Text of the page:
Communicators should address failures, be transparent during crisis recovery, UGA research finds

Crisis communicators play a vital role in how the public views a business immediately after an unexpected and disruptive situation. According to a recent University of Georgia study, it is essential that these professionals address failures that led to the crisis, be transparent and honest and provide symbolic and concrete damage repair.

The study, published recently in the journal Public Relations Review, was co-authored by Yan Jin, an associate professor of public relations in the Grady College of Journalism and Mass Communication and associate director of the UGA Center for Health and Risk Communication.

Jin, an active researcher of crisis communication and strategic conflict management, seeks the answers to better prepare public relations practitioners for crises.

“As communicators, we need to know how to support the needs of the publics,” she said. “My goal is to make a difference in how we communicate in times of crises.”

In the study, Jin and her colleagues conducted 20 in-depth interviews of senior-level crisis communicators at communication agencies across the U.S. The communicators had varying management and communication experience, which they shared in their individual, open-ended phone interviews.

Participants of the study shared four key roles that organizations should implement during crisis recovery: symbolic damage repair, positive framing, future focus and acceptance of crisis messages. Communicators must engage in honest and transparent discussion with the public during this period. They must rebuild and repair the damage that’s been done.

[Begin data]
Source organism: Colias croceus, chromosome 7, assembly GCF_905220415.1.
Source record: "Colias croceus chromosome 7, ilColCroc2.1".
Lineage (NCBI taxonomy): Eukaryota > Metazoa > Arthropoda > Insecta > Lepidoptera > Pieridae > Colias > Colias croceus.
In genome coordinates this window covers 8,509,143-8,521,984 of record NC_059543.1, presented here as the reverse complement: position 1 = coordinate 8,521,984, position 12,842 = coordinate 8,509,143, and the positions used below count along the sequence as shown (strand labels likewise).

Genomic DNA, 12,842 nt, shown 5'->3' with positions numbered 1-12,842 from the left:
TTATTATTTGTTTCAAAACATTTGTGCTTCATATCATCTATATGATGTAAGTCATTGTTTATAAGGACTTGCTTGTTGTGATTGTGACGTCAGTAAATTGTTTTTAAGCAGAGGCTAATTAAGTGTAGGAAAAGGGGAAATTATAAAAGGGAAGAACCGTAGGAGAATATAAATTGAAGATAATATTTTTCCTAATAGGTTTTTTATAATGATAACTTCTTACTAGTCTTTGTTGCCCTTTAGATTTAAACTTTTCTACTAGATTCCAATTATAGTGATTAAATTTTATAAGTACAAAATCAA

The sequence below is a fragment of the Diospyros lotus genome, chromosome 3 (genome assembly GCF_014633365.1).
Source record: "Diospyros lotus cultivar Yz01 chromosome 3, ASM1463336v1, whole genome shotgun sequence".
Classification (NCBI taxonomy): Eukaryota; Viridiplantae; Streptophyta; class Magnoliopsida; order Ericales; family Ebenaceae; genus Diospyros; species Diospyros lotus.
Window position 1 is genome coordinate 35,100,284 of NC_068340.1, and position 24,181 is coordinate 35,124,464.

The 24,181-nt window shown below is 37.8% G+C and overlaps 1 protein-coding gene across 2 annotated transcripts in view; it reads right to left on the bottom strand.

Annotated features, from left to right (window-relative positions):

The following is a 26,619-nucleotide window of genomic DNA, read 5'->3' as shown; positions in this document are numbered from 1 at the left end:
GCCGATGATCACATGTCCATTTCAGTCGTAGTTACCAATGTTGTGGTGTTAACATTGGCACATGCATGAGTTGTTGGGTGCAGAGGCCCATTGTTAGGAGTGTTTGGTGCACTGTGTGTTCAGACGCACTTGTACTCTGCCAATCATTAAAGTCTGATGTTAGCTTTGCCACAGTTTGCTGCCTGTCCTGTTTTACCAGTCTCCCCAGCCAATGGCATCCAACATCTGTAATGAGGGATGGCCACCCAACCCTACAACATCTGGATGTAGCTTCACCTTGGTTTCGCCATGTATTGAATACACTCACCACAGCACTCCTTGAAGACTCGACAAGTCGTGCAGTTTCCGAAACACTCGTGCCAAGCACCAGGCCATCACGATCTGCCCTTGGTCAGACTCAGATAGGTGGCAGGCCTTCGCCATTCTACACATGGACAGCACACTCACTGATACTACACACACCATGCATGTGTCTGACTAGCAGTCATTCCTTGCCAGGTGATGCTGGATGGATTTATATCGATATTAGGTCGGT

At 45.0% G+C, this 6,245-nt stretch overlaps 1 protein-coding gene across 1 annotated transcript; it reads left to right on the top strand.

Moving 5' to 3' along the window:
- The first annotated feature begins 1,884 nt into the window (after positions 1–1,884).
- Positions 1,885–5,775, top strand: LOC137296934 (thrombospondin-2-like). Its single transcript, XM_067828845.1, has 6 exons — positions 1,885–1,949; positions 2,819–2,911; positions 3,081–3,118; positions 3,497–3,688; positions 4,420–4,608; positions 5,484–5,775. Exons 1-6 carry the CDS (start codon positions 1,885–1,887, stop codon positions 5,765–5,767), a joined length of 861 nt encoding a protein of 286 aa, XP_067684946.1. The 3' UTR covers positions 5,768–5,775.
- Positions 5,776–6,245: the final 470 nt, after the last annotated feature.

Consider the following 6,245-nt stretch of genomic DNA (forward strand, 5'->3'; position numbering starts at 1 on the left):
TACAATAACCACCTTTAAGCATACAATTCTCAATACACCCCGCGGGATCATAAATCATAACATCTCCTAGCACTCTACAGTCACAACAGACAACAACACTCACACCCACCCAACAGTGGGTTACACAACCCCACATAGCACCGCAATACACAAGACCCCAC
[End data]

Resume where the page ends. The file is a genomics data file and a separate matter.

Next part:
“After a crisis, the public looks at an organization closely,” Jin said. “Communicators must consider the audience’s view on the issue. The content, and overall delivery, of the message is extremely important.”

In order to move forward, the senior communicators said they needed to address and correct the mistakes made during the crisis. This includes acknowledging the issue early and offering aid to those who were affected—steps that would help rebuild trust and loyalty between the organization and the public.

The interviewees also shared that organizational values and ethical communication were of great importance during the recovery period. Communicators need to be proactive and empathetic with their audience after a crisis.

Although the senior communicators agreed on a number of key goals, each crisis is unique and depends on the circumstances.

“There is no perfect answer. Every organization is different and has their own way of responding to crises,” Jin said. “With this in mind, communicators should still prepare extensively and look at business objectives when handling a crisis. They need to train and prepare in the event of uncertainty.”

Co-authors of the study include Lucinda Austin, assistant professor of communication at Elon University, and Brooke Fisher Liu, associate professor of communication at the University of Maryland.

The full article is available at http://www.sciencedirect.com/science/article/pii/S0363811114001143.

Date: November 5, 2014
Author:  Molly Berg, mberg14@uga.edu
Contact:  Yan Jin,  706-542-5042, yanjin@uga.edu